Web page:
Doing democracy differently: the new Victorian Local Government Act

The introduction of the new Victorian Local Government Act provides a really powerful opportunity for us to consider how we do engagement and democracy differently, and better.

The requirement for councils to undertake deliberative engagement on key council plans and budgets has generated some concern in local government about what it will mean and how the requirement should be implemented. Answers to these questions will become clearer over the coming months as councils start to develop the approach that best suits their needs and those of their community.

However, the introduction of the Act also represents a significant opportunity for us to reconsider what it means to be a citizen, what our responsibilities are, and to improve the community’s influence on matters of importance.

Deliberative processes, such as citizens’ panels, participatory budgeting and 21st Century Town Hall meetings, are robust processes that empower randomly-selected, representative community members to consider complex issues on behalf of the broader community.

When done well, they involve the open sharing of balanced information, provide sufficient time for a deeper exploration of the matters at hand/options available, and facilitate the development of a consensus response that provides more meaningful, constructive community involvement in decision-making.

Like all engagement processes though, there are limitations and challenges to deliberative processes. The most significant being their exclusive nature. Only a small number of people are involved, and there are costs involved in terms of organisational resources, consultant fees and participant stipends (which are needed to ensure a representative sample of the community participate).

In terms of challenges, encouraging the participation of a genuine cross-section of community cohorts and not just those with strong views and a sense of entitlement is the most significant. This is particularly the case with younger adults, culturally and linguistically diverse community members, and first nations peoples.

“The introduction of the Act represents a significant opportunity for us to reconsider what it means to be a citizen and to improve the community’s influence on matters of importance.”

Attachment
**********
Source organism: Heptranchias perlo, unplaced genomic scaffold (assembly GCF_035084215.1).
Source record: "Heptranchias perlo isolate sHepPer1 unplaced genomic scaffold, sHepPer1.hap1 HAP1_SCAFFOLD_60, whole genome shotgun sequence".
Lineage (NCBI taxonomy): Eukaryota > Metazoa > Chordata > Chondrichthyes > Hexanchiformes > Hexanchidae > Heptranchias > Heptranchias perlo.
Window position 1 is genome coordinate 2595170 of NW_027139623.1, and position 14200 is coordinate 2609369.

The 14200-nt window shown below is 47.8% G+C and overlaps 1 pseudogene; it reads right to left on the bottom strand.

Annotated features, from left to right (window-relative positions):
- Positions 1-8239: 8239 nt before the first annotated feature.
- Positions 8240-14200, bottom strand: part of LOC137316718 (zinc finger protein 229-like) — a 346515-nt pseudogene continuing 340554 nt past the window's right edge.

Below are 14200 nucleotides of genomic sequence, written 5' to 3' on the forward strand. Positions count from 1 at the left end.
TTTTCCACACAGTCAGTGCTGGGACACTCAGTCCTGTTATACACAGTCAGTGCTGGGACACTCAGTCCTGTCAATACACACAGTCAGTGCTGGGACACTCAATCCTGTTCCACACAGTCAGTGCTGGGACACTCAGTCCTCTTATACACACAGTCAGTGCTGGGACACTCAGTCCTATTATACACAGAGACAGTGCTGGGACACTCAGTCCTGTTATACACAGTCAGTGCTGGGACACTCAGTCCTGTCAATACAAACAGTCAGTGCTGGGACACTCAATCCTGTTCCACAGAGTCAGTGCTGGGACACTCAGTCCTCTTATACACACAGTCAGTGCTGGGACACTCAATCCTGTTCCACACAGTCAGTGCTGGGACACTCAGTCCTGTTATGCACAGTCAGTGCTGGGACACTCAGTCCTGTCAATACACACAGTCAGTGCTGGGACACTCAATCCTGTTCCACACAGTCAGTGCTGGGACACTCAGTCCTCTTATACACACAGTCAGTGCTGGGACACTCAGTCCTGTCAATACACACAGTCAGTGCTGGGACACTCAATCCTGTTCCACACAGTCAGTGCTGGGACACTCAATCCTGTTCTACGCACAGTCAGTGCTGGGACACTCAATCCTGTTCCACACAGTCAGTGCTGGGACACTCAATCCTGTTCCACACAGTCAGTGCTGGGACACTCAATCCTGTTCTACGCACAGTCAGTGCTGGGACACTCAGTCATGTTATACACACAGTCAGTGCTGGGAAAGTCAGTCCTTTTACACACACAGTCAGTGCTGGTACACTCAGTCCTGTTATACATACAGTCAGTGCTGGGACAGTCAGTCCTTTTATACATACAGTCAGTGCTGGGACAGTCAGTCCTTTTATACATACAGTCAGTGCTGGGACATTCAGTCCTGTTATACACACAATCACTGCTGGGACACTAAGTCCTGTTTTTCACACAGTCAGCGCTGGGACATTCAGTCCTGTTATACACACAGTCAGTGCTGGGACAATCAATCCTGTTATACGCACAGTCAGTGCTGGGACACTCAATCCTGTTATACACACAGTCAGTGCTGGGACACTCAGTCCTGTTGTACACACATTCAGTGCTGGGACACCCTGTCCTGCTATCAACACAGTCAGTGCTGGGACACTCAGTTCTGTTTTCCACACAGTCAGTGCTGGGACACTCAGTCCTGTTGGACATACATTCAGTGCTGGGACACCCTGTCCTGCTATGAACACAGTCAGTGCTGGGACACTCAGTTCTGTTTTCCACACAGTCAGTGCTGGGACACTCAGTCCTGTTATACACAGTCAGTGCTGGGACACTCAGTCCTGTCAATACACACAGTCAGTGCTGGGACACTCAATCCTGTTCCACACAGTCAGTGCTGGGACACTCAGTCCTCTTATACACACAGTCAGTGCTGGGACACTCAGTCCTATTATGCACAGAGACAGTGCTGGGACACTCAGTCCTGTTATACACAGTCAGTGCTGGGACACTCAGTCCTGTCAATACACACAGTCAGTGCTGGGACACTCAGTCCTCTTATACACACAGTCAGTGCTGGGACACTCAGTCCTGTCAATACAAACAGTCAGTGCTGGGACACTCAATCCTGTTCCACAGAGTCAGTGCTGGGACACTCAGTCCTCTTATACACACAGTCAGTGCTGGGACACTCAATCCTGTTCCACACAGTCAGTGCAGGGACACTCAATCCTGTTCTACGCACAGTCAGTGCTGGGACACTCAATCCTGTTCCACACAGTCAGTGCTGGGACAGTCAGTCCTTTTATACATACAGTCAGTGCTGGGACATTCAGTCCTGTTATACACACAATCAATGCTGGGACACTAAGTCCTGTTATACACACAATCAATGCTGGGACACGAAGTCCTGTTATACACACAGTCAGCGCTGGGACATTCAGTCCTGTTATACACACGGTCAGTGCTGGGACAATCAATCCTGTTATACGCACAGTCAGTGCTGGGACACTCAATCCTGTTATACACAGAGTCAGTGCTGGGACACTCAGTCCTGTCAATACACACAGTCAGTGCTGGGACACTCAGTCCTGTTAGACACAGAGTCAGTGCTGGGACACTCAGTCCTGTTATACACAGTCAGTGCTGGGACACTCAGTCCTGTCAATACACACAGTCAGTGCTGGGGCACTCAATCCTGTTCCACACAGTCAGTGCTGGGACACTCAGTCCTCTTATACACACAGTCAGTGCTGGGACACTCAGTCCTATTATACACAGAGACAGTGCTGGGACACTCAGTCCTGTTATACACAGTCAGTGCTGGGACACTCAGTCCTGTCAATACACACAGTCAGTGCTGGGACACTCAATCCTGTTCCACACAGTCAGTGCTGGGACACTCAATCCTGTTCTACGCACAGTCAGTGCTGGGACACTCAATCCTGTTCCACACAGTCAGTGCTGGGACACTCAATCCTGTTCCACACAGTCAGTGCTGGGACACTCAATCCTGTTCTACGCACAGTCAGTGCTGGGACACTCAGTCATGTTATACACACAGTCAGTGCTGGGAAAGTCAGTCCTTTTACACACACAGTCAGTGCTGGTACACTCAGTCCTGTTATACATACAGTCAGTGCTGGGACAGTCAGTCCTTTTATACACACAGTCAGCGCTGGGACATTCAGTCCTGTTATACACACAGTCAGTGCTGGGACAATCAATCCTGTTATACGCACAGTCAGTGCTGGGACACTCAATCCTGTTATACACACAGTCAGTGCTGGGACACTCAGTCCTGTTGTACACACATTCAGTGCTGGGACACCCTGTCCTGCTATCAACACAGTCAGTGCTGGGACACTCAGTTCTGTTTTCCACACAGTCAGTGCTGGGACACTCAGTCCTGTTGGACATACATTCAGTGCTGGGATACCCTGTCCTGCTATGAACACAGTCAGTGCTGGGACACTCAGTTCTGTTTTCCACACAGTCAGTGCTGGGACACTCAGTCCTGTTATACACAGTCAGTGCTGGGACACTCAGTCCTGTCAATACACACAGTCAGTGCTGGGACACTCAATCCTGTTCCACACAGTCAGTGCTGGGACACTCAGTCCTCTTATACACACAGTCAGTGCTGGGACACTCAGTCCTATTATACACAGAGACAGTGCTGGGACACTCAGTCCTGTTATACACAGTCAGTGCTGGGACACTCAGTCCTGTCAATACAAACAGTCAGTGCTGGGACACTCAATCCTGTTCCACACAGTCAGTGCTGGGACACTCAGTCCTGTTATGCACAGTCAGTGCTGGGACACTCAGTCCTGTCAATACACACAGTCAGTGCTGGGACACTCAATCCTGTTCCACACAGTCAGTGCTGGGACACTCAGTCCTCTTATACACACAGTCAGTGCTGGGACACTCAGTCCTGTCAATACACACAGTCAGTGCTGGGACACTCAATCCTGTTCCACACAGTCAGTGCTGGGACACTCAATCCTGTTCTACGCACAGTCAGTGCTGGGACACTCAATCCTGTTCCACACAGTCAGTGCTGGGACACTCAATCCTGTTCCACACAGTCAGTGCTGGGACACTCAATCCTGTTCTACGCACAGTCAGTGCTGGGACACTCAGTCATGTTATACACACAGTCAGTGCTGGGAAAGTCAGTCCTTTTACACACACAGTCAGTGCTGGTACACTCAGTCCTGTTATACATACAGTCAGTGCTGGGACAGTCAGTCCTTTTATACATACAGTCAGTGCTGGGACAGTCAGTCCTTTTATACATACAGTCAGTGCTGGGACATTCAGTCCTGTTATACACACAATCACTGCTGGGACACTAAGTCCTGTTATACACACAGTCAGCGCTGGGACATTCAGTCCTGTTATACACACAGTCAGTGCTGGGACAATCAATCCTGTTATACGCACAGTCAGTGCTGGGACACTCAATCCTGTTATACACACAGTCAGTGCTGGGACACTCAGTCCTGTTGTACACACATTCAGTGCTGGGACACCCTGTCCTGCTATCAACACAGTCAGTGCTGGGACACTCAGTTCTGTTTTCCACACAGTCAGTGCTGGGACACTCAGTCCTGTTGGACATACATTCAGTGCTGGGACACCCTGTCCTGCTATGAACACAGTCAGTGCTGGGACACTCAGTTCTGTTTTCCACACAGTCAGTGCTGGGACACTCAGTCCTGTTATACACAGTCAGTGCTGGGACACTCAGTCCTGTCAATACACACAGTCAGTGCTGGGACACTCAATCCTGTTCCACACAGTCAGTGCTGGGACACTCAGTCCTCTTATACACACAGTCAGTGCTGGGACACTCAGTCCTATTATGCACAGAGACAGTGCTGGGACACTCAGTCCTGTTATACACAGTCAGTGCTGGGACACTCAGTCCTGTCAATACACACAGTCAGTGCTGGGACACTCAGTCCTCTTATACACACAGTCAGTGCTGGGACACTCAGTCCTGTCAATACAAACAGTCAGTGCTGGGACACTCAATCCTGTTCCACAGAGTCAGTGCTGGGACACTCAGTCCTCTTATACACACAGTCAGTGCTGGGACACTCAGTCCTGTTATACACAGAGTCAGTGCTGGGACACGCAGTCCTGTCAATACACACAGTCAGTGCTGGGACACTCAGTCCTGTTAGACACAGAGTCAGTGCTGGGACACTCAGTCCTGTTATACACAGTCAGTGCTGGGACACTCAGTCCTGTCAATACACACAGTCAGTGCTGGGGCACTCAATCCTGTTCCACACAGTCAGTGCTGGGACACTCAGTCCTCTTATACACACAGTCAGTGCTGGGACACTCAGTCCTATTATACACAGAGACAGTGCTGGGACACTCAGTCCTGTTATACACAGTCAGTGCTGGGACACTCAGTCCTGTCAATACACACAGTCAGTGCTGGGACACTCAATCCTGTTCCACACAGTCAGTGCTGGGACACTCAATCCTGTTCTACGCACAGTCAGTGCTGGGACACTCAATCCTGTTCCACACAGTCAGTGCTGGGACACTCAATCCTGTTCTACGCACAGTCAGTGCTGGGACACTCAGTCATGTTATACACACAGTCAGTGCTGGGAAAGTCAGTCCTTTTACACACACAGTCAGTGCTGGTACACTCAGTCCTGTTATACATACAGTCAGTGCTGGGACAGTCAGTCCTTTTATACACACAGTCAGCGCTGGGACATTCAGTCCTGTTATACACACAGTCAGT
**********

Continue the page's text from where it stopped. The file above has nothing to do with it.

Nicola Wass

Director - Communications and Engagement



So, how can we work together to deliver better decisions that genuinely reflect the range of community views and the interests of the community? How can we improve trust in Government and the participation of politically disengaged and under-represented community members in community decision-making?

There is a compelling argument that reconsidering our responsibilities as citizens is one such way. Citizens and permanent residents have an obligation to vote in federal, state and local government elections: it’s an obligation that the majority of us embrace. We also have an obligation to undertake jury duty - to work together with other jurors to come to a consensus decision on behalf of the rest of the community.

Let’s extend these obligations as citizens to include participating in engagement processes that influence government decision-making when randomly selected to do so. Let’s establish a community expectation that we should all participate when selected. That we all have a legitimate voice and something valuable to bring to decisions that affect the community. And that our rights as citizens come with the responsibility to actively participate in community decision-making processes.

The introduction of the Local Government Act is a once-in-a-generation opportunity for changing how we think about community participation and how we can do things better.

To discuss how you can best leverage the opportunities the new Act provides for you-particularly in the current climate where community connection is more important than ever-please get in touch!



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